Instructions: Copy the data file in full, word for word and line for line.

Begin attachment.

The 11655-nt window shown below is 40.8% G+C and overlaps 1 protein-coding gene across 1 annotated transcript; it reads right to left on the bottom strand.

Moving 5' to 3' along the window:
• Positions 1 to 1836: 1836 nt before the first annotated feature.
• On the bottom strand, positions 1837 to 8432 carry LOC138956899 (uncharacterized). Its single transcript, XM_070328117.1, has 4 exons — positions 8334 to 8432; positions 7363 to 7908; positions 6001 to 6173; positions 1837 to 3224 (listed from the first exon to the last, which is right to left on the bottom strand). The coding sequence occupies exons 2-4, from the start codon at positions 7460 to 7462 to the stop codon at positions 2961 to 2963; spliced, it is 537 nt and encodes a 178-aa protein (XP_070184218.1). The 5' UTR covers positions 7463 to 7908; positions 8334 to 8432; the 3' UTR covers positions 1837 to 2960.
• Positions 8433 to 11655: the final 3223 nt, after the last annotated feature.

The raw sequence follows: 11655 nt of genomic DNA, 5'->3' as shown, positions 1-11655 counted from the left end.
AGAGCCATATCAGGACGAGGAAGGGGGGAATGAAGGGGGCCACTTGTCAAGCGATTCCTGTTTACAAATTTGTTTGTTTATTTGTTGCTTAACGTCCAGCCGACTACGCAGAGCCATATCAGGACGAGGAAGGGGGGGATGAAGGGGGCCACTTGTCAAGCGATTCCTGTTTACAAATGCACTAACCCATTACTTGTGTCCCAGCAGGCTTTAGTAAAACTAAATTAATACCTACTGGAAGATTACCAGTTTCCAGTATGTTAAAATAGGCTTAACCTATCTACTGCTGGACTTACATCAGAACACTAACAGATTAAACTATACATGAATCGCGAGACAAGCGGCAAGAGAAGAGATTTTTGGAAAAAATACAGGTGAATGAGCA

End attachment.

The 11655-nt window shown below is 40.8% G+C and overlaps 1 protein-coding gene across 1 annotated transcript; it reads right to left on the bottom strand.

Moving 5' to 3' along the window:
• Positions 1 to 1836: 1836 nt before the first annotated feature.
• On the bottom strand, positions 1837 to 8432 carry LOC138956899 (uncharacterized). Its single transcript, XM_070328117.1, has 4 exons — positions 8334 to 8432; positions 7363 to 7908; positions 6001 to 6173; positions 1837 to 3224 (listed from the first exon to the last, which is right to left on the bottom strand). The coding sequence occupies exons 2-4, from the start codon at positions 7460 to 7462 to the stop codon at positions 2961 to 2963; spliced, it is 537 nt and encodes a 178-aa protein (XP_070184218.1). The 5' UTR covers positions 7463 to 7908; positions 8334 to 8432; the 3' UTR covers positions 1837 to 2960.
• Positions 8433 to 11655: the final 3223 nt, after the last annotated feature.

The raw sequence follows: 11655 nt of genomic DNA, 5'->3' as shown, positions 1-11655 counted from the left end.
AGAGCCATATCAGGACGAGGAAGGGGGGAATGAAGGGGGCCACTTGTCAAGCGATTCCTGTTTACAAATTTGTTTGTTTATTTGTTGCTTAACGTCCAGCCGACTACGCAGAGCCATATCAGGACGAGGAAGGGGGGGATGAAGGGGGCCACTTGTCAAGCGATTCCTGTTTACAAATGCACTAACCCATTACTTGTGTCCCAGCAGGCTTTAGTAAAACTAAATTAATACCTACTGGAAGATTACCAGTTTCCAGTATGTTAAAATAGGCTTAACCTATCTACTGCTGGACTTACATCAGAACACTAACAGATTAAACTATACATGAATCGCGAGACAAGCGGCAAGAGAAGAGATTTTTGGAAAAAATACAGGTGAATGAGCA